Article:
(On having a cake and eating it too)
Immigration waves to Western countries are not only ‘manageable’ (i.e. in terms of sufficient space and resources to accept immigrants); rather, they continuously bring advances in innovation, knowledge and wealth regeneration, keeping the West leading the most important sectors in modern global economy. Progressive arguments that say the West has a moral responsibility towards immigrants only tell half the story. The West benefits from immigration in critical and measurable ways. Ironically, if migration is bad news it is so only for the rest of the world, as brain drain migration relocates many individuals of critical knowledge and skills from developing societies, where they are more needed, to developed industrialized societies.
We know that modern civilization in North America was made by immigrants who kept coming over generations and took the land from the indigenous peoples. We also know that modern Europe accumulated its wealth from colonization and the exploitation of the natural resources and human labour of other continents; a trend that started before, during and after the industrial revolution which could not have objectively happened without such exploitation (even while assuming, for the sake of argument, that the technological and scientific innovation that sparked and established the industrial revolution was independent of the said exploitative economic conditions of the time). These historical facts remain to be important to know whenever we seek to analyze modern global economics and politics.
Yet these historical facts alone do not relay the full reality. For example, they do not stop some folks from taking exception to European migration to North America by claiming that Europeans are the ones that championed, and are championing, the modern civilization project that makes North America attractive to other immigrants. Even when speaking of slavery, some people entertain the thought – or even vocalize it – that while many immigrants (and slaves) provided the ‘muscle’ Europeans were always the ones to provide ‘the brain’ of the industrialization and modernization project in this part of the world, without which the muscles would not have made a significant difference anyway.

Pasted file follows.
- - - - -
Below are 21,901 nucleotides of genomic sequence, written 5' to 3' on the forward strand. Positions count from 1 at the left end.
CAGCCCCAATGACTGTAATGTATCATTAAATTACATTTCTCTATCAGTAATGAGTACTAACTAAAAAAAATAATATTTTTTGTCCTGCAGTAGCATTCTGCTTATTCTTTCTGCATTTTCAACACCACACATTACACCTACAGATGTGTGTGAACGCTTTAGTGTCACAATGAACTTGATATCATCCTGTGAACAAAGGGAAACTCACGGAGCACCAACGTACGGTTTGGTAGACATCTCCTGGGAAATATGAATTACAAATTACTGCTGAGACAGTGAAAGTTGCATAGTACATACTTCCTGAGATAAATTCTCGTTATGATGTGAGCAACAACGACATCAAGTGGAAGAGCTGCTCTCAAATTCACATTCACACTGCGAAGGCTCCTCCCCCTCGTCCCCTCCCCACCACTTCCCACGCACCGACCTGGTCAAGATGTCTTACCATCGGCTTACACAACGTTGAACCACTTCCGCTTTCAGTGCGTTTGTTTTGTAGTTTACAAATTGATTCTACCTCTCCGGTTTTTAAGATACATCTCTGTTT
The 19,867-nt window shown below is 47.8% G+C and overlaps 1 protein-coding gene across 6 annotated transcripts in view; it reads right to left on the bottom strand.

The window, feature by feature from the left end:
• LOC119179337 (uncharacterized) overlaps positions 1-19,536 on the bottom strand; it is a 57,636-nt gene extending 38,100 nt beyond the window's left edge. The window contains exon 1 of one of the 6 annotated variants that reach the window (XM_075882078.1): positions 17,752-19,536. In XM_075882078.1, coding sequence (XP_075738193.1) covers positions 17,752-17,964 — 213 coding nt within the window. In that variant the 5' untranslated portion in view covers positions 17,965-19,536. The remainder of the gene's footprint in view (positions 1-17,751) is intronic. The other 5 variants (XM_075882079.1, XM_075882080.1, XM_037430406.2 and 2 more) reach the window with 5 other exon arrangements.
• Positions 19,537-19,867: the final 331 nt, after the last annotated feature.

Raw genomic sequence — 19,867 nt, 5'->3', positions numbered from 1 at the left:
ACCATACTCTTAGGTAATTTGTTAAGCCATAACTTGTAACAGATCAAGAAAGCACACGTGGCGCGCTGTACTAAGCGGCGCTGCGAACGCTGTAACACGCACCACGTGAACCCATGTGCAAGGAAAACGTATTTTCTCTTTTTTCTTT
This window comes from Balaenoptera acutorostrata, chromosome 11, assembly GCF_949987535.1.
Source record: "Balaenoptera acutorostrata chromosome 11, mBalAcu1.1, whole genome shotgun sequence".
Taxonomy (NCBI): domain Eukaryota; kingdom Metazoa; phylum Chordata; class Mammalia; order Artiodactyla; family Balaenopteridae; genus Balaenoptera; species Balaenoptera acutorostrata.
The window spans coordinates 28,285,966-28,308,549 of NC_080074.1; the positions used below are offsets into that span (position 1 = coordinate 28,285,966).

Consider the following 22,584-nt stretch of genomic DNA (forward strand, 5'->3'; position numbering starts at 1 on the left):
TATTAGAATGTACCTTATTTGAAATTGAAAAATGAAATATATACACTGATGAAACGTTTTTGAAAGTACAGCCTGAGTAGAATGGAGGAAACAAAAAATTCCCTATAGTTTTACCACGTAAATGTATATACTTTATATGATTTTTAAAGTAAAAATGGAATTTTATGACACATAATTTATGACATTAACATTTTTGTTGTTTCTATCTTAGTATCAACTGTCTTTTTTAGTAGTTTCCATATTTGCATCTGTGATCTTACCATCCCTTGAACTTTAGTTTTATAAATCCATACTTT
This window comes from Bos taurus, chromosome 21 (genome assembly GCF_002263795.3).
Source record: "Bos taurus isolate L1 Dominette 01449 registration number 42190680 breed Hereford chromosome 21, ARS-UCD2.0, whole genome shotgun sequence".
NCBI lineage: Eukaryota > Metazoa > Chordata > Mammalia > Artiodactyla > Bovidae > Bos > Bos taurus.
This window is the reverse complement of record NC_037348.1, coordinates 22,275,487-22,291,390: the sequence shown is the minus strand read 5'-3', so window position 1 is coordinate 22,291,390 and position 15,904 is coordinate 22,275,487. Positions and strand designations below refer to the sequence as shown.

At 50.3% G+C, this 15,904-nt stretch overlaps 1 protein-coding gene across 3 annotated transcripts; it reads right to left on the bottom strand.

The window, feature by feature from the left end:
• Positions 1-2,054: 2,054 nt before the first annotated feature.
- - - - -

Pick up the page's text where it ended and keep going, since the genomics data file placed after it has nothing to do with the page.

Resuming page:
These claims extend up to this day. Emigrants from other parts of the world to North America (with exception to ones from Europe) are seen, by some folks, as ones that are coming to benefit from the achievements of early European migrants in ‘the new world’. Since North Americans who are already here would like to enjoy the wealth, relative safety and relative liberties (i.e. compared to most other parts of the world) it wouldn’t make sense for them to keep welcoming new migrants with open arms. Large numbers of people from the North American middle and working classes seem to sincerely believe that accepting more migrants will deteriorate the living conditions of those who are already here. Many taxpayers also seem to sincerely believe that their states will be spending resources on sheltering and feeding the newcomers instead of using those resources for maintaining and improving public services, and also believe that migrants render the local economy in a bad shape as they grossly consume more than they produce. Some also argue that even when some of these migrants actually work they lower standards of work and threaten the job security of “locals” (i.e. older immigrants).